In: Collateral Values: The Natural Capital Created by Landscapes of War. Todd Lookingbill and Peter Smallwood (Eds), Springer, In preparation with expected publication in 2017.
Chapter 4: Old Forts and New Amenities in the Southern Plains
Jason P. Julian
Department of Geography, Texas State University, San Marcos, TX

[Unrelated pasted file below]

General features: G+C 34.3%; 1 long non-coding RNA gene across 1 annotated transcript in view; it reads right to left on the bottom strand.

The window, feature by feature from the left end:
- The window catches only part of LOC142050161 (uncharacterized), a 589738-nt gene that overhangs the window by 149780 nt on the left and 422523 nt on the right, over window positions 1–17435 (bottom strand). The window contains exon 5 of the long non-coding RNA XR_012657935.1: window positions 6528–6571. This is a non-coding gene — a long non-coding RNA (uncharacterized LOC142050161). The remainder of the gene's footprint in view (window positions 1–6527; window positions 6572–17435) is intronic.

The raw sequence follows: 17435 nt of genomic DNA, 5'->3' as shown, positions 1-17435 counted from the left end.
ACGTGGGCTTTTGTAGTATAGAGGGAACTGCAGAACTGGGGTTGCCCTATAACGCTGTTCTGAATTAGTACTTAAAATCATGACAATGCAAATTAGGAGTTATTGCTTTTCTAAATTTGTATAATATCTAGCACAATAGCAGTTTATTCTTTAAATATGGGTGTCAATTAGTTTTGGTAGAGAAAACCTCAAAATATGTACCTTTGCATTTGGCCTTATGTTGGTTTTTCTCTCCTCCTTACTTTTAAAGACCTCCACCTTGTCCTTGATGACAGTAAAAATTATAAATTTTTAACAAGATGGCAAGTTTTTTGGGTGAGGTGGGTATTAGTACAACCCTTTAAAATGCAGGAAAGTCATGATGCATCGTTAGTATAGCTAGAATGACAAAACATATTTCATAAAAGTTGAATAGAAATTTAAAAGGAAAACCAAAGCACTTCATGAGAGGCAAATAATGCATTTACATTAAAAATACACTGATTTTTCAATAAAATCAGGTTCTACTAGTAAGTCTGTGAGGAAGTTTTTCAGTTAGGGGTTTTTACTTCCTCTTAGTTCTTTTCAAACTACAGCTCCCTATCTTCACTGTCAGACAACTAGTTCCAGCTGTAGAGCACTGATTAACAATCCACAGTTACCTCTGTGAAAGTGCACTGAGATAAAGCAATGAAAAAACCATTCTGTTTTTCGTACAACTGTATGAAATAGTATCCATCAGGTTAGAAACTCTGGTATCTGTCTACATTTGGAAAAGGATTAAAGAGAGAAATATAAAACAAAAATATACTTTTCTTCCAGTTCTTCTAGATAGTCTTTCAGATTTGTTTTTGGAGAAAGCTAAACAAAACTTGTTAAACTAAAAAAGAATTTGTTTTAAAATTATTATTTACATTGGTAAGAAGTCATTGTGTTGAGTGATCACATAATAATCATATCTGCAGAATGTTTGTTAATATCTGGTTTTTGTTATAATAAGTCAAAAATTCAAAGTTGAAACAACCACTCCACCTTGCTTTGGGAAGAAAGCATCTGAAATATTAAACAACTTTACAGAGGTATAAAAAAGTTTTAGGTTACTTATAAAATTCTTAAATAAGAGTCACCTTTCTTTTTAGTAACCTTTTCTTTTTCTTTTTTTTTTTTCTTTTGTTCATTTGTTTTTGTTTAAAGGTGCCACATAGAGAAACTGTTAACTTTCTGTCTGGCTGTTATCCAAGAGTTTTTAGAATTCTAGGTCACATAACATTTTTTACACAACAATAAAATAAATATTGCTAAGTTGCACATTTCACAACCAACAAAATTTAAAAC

Abstract – The Southern Plains of the United States (U.S.), specifically the states of Texas and Oklahoma, is a region of transition. Physically, it represents the transition from the humid, forested eastern U.S. with mostly perennial water resources to the dry western U.S. with grasslands, deserts, and mostly ephemeral water resources. Socioeconomically, it represents the transition from the densely populated eastern U.S. to the wild open spaces of the western U.S. Historically and culturally, it represents the transition from the French/English colonies of the eastern half of the U.S. and the Spanish territory of the Southwest. Later, it would represent the transition from the eastern pre-Civil War states to the western post-Civil War states. The Southern Plains also represent a transition in time when U.S. settlers were moving into Native American lands. This occupation led to many intense battles between the European/American settlers and various Tribal Nations. Between 1821 and 1890, many forts were built in response to these conflicts and also to promote new settlements. Of these, 33 have been protected as publicly-accessible places, including museums, state parks, national historic sites, city parks, resorts, and even a USDA research facility. This chapter inventories and discusses the historical, cultural, and natural values of these ‘protected forts’ within the context of ecosystem services that have evolved from these sites.